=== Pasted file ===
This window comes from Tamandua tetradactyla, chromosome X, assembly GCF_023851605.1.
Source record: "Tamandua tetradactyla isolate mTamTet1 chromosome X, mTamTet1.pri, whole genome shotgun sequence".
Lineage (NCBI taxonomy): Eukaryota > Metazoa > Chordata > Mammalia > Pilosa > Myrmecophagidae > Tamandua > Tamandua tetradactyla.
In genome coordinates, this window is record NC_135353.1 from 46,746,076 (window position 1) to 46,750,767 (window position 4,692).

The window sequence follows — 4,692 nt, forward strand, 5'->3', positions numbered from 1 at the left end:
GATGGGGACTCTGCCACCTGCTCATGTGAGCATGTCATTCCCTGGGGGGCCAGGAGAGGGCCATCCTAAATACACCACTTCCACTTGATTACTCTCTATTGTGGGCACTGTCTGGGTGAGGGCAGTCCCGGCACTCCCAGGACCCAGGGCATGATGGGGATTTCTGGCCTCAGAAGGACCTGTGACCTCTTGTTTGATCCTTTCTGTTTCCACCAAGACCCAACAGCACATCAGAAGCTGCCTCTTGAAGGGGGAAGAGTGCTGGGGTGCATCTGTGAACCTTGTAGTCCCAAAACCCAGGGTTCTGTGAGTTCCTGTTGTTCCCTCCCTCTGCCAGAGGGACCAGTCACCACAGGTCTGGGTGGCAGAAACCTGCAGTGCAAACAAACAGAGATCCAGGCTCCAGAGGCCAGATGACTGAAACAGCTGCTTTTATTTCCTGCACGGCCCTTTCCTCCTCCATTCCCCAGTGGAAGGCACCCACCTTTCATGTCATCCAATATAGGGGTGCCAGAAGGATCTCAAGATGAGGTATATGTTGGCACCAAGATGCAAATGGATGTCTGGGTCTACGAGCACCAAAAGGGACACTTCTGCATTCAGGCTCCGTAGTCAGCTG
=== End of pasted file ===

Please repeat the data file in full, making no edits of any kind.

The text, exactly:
This window comes from Tamandua tetradactyla, chromosome X, assembly GCF_023851605.1.
Source record: "Tamandua tetradactyla isolate mTamTet1 chromosome X, mTamTet1.pri, whole genome shotgun sequence".
Lineage (NCBI taxonomy): Eukaryota > Metazoa > Chordata > Mammalia > Pilosa > Myrmecophagidae > Tamandua > Tamandua tetradactyla.
In genome coordinates, this window is record NC_135353.1 from 46,746,076 (window position 1) to 46,750,767 (window position 4,692).

The window sequence follows — 4,692 nt, forward strand, 5'->3', positions numbered from 1 at the left end:
GATGGGGACTCTGCCACCTGCTCATGTGAGCATGTCATTCCCTGGGGGGCCAGGAGAGGGCCATCCTAAATACACCACTTCCACTTGATTACTCTCTATTGTGGGCACTGTCTGGGTGAGGGCAGTCCCGGCACTCCCAGGACCCAGGGCATGATGGGGATTTCTGGCCTCAGAAGGACCTGTGACCTCTTGTTTGATCCTTTCTGTTTCCACCAAGACCCAACAGCACATCAGAAGCTGCCTCTTGAAGGGGGAAGAGTGCTGGGGTGCATCTGTGAACCTTGTAGTCCCAAAACCCAGGGTTCTGTGAGTTCCTGTTGTTCCCTCCCTCTGCCAGAGGGACCAGTCACCACAGGTCTGGGTGGCAGAAACCTGCAGTGCAAACAAACAGAGATCCAGGCTCCAGAGGCCAGATGACTGAAACAGCTGCTTTTATTTCCTGCACGGCCCTTTCCTCCTCCATTCCCCAGTGGAAGGCACCCACCTTTCATGTCATCCAATATAGGGGTGCCAGAAGGATCTCAAGATGAGGTATATGTTGGCACCAAGATGCAAATGGATGTCTGGGTCTACGAGCACCAAAAGGGACACTTCTGCATTCAGGCTCCGTAGTCAGCTG